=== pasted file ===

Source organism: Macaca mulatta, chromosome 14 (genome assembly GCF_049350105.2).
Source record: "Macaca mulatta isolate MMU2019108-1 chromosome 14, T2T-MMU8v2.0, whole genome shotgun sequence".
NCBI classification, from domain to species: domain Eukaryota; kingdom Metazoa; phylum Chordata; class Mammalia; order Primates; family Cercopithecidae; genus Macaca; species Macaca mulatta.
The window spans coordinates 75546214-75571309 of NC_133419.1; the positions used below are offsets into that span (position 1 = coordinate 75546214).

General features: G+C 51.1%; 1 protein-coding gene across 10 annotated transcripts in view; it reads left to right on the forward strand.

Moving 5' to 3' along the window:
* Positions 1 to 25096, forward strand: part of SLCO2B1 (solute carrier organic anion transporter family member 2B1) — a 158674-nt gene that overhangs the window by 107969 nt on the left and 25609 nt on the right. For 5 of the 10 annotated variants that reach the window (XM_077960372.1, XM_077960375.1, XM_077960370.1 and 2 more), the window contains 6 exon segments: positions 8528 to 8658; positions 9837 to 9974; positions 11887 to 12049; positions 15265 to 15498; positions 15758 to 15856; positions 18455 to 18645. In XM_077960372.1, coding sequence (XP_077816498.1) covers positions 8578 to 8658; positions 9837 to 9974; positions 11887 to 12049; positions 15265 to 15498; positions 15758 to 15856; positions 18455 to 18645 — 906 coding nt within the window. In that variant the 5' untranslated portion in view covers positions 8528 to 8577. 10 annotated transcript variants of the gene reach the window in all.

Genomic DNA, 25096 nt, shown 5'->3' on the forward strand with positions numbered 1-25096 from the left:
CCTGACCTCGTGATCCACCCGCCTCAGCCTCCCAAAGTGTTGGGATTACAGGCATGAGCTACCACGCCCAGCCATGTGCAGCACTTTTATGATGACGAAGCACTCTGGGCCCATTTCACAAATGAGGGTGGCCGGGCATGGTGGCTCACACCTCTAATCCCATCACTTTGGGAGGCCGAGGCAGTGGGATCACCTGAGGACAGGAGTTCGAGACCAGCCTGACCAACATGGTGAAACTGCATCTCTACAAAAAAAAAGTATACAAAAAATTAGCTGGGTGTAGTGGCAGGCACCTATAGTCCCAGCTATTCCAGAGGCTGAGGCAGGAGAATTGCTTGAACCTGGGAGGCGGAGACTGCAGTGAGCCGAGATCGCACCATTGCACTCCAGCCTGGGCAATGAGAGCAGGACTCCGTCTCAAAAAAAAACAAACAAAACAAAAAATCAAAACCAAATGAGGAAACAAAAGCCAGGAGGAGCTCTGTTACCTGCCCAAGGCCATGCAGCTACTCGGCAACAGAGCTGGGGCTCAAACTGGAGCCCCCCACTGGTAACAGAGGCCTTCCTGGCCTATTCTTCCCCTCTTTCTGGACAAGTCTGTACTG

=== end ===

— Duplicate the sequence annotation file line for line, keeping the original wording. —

Source organism: Macaca mulatta, chromosome 14 (genome assembly GCF_049350105.2).
Source record: "Macaca mulatta isolate MMU2019108-1 chromosome 14, T2T-MMU8v2.0, whole genome shotgun sequence".
NCBI classification, from domain to species: domain Eukaryota; kingdom Metazoa; phylum Chordata; class Mammalia; order Primates; family Cercopithecidae; genus Macaca; species Macaca mulatta.
The window spans coordinates 75546214-75571309 of NC_133419.1; the positions used below are offsets into that span (position 1 = coordinate 75546214).

General features: G+C 51.1%; 1 protein-coding gene across 10 annotated transcripts in view; it reads left to right on the forward strand.

Moving 5' to 3' along the window:
* Positions 1 to 25096, forward strand: part of SLCO2B1 (solute carrier organic anion transporter family member 2B1) — a 158674-nt gene that overhangs the window by 107969 nt on the left and 25609 nt on the right. For 5 of the 10 annotated variants that reach the window (XM_077960372.1, XM_077960375.1, XM_077960370.1 and 2 more), the window contains 6 exon segments: positions 8528 to 8658; positions 9837 to 9974; positions 11887 to 12049; positions 15265 to 15498; positions 15758 to 15856; positions 18455 to 18645. In XM_077960372.1, coding sequence (XP_077816498.1) covers positions 8578 to 8658; positions 9837 to 9974; positions 11887 to 12049; positions 15265 to 15498; positions 15758 to 15856; positions 18455 to 18645 — 906 coding nt within the window. In that variant the 5' untranslated portion in view covers positions 8528 to 8577. 10 annotated transcript variants of the gene reach the window in all.

Genomic DNA, 25096 nt, shown 5'->3' on the forward strand with positions numbered 1-25096 from the left:
CCTGACCTCGTGATCCACCCGCCTCAGCCTCCCAAAGTGTTGGGATTACAGGCATGAGCTACCACGCCCAGCCATGTGCAGCACTTTTATGATGACGAAGCACTCTGGGCCCATTTCACAAATGAGGGTGGCCGGGCATGGTGGCTCACACCTCTAATCCCATCACTTTGGGAGGCCGAGGCAGTGGGATCACCTGAGGACAGGAGTTCGAGACCAGCCTGACCAACATGGTGAAACTGCATCTCTACAAAAAAAAAGTATACAAAAAATTAGCTGGGTGTAGTGGCAGGCACCTATAGTCCCAGCTATTCCAGAGGCTGAGGCAGGAGAATTGCTTGAACCTGGGAGGCGGAGACTGCAGTGAGCCGAGATCGCACCATTGCACTCCAGCCTGGGCAATGAGAGCAGGACTCCGTCTCAAAAAAAAACAAACAAAACAAAAAATCAAAACCAAATGAGGAAACAAAAGCCAGGAGGAGCTCTGTTACCTGCCCAAGGCCATGCAGCTACTCGGCAACAGAGCTGGGGCTCAAACTGGAGCCCCCCACTGGTAACAGAGGCCTTCCTGGCCTATTCTTCCCCTCTTTCTGGACAAGTCTGTACTG